Nautical News: For the week of September 2, 2018

HINGHAM POLICE FIND SUV IN WATER AT BOAT LAUNCH RAMP

 

This past week, Hingham police found an SUV in the water at the town’s boat ramp while it was either attempting to load or offload a boat on a trailer. Police posted pictures of the accident on social media and reported that the SUV was a total loss after it was towed out of the water with boat.

 

FRENCH AND BRITISH FISHERMEN FIGHT OVER SCALLOPS

 

French and British fishermen threw stones and rammed each other’s boats in the English Channel while fishing for scallops. The fight was over the two country’s scallop regulations. The French fishermen are restricted by their government’s scallop fishing laws between October 1st through May 15th, but the U.K boats are allowed to fish year round in that same area. The conflict is now dubbed “Scallop Wars.” So far no fishermen have been injured or killed but boats have been damaged from the rammings. At last report, the British fishermen are demanding the Royal Navy protect them from the French boats.

 

DEAD SEALS TEST POSITIVE FOR VIRUS

 

Some of the first batch of sampled seals that stranded in Maine, New Hampshire, and Massachusetts during the last several weeks have tested positive for either avian influenza or phocine (fo’ sine) distemper virus. In some cases the seals have tested positive for both viruses. However, it is still too early to determine if either or both of these viruses were the primary cause of deaths of more than 400 seals on northeast beaches. If you see a sick or injured seal, do not touch it or let your pet near the seal. It is possible the virus could be contagious.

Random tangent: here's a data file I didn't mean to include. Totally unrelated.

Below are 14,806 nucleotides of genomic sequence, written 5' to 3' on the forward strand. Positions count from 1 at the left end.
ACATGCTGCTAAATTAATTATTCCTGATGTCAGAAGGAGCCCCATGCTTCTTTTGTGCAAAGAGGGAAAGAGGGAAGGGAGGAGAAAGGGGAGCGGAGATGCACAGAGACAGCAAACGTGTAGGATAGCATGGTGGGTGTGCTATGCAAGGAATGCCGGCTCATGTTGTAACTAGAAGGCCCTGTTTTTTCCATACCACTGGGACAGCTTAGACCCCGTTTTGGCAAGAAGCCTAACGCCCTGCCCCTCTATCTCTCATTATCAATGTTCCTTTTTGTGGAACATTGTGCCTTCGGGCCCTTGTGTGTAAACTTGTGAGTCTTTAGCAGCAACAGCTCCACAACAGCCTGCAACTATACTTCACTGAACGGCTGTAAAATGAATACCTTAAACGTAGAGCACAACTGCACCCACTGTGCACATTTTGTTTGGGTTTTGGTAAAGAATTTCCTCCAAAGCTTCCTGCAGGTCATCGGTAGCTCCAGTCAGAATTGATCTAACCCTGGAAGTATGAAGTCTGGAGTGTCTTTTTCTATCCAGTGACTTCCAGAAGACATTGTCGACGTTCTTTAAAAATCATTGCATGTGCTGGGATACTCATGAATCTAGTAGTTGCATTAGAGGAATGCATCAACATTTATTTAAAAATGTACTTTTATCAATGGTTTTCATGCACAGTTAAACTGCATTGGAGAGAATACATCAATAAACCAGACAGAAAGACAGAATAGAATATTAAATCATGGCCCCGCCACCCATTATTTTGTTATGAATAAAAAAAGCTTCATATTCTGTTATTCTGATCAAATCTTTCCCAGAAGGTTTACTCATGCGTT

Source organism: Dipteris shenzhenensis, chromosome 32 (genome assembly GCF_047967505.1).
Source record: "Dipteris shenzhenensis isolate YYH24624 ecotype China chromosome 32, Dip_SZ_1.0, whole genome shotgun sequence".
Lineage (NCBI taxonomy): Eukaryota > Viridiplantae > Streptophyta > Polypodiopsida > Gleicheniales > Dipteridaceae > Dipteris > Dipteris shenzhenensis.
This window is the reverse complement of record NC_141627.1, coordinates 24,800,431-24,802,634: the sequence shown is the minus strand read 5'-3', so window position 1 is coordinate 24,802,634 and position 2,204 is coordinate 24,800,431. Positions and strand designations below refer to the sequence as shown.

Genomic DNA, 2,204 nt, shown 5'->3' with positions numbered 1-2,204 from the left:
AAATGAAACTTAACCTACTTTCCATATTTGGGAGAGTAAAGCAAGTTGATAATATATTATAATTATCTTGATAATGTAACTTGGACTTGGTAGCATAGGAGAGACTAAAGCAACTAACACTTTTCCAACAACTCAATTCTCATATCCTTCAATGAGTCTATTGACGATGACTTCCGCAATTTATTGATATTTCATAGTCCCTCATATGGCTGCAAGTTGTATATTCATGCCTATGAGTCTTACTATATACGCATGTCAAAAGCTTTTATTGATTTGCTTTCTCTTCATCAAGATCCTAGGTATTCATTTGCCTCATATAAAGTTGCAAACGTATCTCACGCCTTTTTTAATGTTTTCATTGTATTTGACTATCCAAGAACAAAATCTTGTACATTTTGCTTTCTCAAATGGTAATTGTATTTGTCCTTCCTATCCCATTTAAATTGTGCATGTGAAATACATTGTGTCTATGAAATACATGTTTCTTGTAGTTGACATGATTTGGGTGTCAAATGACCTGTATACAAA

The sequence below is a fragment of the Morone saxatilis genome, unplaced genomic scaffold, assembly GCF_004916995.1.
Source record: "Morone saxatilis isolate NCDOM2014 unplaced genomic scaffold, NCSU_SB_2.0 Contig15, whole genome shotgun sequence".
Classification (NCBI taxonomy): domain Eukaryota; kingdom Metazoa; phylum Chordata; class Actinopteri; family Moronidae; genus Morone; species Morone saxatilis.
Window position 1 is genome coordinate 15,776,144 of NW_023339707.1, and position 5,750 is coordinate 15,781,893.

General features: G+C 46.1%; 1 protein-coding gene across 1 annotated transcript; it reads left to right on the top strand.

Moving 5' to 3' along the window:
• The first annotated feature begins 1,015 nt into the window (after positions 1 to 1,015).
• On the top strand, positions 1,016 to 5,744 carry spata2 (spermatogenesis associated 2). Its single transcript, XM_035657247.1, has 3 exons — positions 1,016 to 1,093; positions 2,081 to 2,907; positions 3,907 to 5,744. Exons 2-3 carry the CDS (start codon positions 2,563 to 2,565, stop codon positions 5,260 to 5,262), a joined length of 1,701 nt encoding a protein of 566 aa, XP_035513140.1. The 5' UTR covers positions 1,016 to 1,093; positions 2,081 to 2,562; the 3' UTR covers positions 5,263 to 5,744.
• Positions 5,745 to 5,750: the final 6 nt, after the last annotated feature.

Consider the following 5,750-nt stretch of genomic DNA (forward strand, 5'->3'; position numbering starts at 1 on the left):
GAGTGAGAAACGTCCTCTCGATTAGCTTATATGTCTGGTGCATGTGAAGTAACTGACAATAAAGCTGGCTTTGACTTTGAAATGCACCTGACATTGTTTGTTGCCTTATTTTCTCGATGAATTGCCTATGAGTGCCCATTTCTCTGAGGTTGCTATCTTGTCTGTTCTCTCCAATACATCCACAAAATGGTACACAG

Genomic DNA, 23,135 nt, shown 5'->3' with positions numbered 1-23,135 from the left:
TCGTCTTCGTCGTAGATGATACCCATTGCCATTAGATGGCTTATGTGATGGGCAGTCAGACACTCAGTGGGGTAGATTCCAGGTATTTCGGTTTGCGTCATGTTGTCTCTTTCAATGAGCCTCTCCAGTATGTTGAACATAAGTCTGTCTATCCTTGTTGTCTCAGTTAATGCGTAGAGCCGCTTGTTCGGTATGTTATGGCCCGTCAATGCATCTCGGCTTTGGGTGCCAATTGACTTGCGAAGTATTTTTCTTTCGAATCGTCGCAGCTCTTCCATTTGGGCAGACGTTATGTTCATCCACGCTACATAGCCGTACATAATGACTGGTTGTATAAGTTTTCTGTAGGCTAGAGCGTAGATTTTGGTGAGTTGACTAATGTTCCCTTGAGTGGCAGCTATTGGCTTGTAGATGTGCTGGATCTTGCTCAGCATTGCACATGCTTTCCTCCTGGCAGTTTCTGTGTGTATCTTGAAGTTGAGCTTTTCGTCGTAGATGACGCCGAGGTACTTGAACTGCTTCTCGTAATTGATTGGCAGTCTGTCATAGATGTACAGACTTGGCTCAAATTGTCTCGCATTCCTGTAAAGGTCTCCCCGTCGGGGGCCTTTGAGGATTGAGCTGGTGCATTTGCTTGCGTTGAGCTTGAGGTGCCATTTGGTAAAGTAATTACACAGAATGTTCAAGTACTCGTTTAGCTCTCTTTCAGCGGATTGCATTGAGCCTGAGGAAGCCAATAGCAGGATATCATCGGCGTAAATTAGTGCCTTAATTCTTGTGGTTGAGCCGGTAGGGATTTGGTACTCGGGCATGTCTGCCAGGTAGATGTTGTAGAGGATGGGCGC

TWO BOAT FIRES ON CAPE COD

 

A 36 foot fishing boat in the Cape Cod Canal near the Bourne Bridge was on fire. The town of Bourne’s fire department fought the fire from land while the Coast Guard and the Army Corps of Engineers arrived on scene to save the captain who was alone on board. The fire was extinguished and the boat towed away. There were no reports of any injuries. And in Tisbury on Martha’s Vineyard, the Tisbury Police found a 55 foot boat engulfed in smoke and quickly evacuated everyone on the burning boat on to another nearby boat. The Tisbury and Oak Bluffs Fire Departments along with the Tisbury Harbormaster and the Coast Guard assisted in containing the fire. No one was injured in this fire either.

 

 

FISHERMAN FALLS OVERBOARD OFF PROVINCETOWN

 

The captain of the scallop boat Glutton called the Coast Guard around 7:15 Saturday morning stating that one of his crew, a 24-year-old man, had fallen overboard and became entangled in fishing gear. At the time, the captain said he was about 2 miles off the coast of Provincetown. Fortunately, the fisherman freed himself, resurfaced, and was recovered by his crew mates. A Coast Guard crew from Station Provincetown arrived on scene with a Provincetown Fire Department EMT to assess the condition of the fisherman. It was decided to call the Coast Guard for a helicopter to transport the fisherman to Cape Cod Hospital in Hyannis for further care. It was last reported that the fisherman was conscious and in stable condition.

 

LABOR DAY WEEKEND BEEN DEADLY FOR BOATERS IN THE PAST